The complete blood count was normal. Sputum GeneXpert was negative for Mycobacterium tuberculosis. Renal and liver function tests were within normal limits. Aspergillus-specific LFD (immunoglobulin (Ig)G/IgM) was positive (Fig. 1c). She had a normal resting electrocardiogram, and echocardiography was of a heart with normal function and structure. A diagnosis of chronic fibrosing and cavitary aspergillosis was made. Anti-TB drugs were stopped, and oral itraconazole 200 mg twice daily was initiated for a minimum duration of 6 months. The patient is alive and doing well and still attends the pulmonology clinic. We had planned to do a control x-ray a few weeks later, but the patient feared traveling back because of the outbreak of the COVID-19 pandemic at that time.

Case II

A 53-year-old Ugandan woman with a long-standing history of cough presented with a worsening cough over the past 2 weeks. Her cough was productive of a copious brownish foul-smelling sputum that was non-blood-stained associated with right pleuritic chest pain, low-grade fevers, anorexia, marked weight loss and excessive night sweats. She also reported difficulty in breathing on exertion and on lying flat, but showed no lower limb swelling. She was a food vendor in a taxi park who resided in an urban area and had been diagnosed with HIV infection 11 years previously and had been on dolutegravir/lamivudine/tenofovir (DTG/3TC/TDF) for 4 months. Recent CD4 T-counts and viral loads were not known. We did not perform CD4 at that time point. Review of other systems was essentially normal. She was diagnosed and treated four times (6 months each time) for PTB. She had a history of frequent childhood respiratory symptoms of cough and difficulty in breathing, and she was told she suffered from asthma. However, she had no previous documentation and had never used inhaler therapies. She had previously smoke the local tobacco for 2 years and had occasionally used alcohol for 1 year.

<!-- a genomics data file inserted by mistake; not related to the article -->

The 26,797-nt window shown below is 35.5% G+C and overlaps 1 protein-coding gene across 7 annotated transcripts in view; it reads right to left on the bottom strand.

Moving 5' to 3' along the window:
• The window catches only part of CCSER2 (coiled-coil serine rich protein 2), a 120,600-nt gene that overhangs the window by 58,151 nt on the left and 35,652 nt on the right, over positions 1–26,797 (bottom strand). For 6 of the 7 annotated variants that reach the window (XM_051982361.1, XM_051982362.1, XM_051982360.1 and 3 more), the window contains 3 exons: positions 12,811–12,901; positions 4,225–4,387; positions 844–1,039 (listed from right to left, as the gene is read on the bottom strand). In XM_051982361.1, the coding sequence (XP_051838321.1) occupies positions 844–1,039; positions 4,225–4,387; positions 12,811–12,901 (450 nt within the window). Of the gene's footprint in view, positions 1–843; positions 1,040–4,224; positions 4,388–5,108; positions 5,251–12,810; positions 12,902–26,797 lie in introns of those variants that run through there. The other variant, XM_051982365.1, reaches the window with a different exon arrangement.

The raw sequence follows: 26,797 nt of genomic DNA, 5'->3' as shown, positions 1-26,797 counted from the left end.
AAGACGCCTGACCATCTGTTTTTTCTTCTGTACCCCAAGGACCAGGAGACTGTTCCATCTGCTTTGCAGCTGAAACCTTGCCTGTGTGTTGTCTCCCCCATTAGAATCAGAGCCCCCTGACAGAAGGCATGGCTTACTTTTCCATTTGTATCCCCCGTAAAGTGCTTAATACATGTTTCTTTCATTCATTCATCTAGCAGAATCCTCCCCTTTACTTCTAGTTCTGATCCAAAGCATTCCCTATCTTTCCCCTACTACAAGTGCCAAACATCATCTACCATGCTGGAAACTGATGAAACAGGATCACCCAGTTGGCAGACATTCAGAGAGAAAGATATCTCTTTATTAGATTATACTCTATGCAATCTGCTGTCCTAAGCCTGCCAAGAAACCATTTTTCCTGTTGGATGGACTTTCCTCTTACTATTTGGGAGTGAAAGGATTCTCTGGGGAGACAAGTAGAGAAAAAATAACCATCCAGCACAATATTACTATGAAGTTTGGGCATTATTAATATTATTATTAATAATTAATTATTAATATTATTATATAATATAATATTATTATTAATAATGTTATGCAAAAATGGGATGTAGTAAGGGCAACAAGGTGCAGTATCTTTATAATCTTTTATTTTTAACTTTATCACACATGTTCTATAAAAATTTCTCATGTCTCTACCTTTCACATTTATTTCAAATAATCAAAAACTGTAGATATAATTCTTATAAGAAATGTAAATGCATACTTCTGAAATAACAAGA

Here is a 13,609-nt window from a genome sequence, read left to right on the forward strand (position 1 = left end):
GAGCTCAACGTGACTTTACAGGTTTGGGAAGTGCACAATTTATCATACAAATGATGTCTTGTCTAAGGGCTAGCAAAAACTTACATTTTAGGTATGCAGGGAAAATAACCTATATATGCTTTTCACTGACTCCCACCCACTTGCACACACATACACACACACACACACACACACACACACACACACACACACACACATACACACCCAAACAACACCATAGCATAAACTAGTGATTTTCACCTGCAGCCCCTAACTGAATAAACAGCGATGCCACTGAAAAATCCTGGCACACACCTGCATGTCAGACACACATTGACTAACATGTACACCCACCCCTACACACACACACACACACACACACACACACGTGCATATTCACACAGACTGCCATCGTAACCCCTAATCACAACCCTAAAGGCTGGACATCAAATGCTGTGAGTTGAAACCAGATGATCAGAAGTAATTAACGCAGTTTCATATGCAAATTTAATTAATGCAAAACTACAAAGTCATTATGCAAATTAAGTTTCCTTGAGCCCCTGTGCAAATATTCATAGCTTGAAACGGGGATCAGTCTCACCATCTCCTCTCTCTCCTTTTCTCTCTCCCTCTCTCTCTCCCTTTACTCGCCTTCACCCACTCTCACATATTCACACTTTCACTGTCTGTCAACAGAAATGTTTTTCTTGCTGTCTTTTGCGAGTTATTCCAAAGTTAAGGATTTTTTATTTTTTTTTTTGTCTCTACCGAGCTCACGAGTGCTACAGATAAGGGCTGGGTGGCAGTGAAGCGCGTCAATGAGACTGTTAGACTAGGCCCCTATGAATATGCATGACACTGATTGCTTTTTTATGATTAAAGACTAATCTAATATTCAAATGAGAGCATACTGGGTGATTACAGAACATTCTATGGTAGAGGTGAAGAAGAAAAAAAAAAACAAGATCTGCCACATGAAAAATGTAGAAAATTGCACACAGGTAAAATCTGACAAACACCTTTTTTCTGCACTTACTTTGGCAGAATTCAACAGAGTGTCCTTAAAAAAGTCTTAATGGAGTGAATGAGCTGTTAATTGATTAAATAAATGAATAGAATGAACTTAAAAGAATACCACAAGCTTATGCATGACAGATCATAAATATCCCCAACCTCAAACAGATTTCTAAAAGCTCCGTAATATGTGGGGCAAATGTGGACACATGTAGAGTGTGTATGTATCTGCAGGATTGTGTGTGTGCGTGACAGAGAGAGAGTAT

On examination, she had a BP of 120/80 mmHg, pulse rate 80 bpm (regular), respiratory rate 22 bpm and SpO2 98% on room air. She was wasted with mild pallor of the mucous membrane with digital clubbing. She had no jaundice, edema or lymphadenopathy. On chest examinations, she had mild respiratory distress. She had a flattened right-side chest in the infraclavicular region with reduced chest movements, tracheal deviation to the right and apex beat of the sixth intercostal space (ICS). In the same chest region, there was increased tactile fremitus, a dull percussion note, bronchial breathing and increased vocal resonance. Cardiac and abdominal examinations were normal.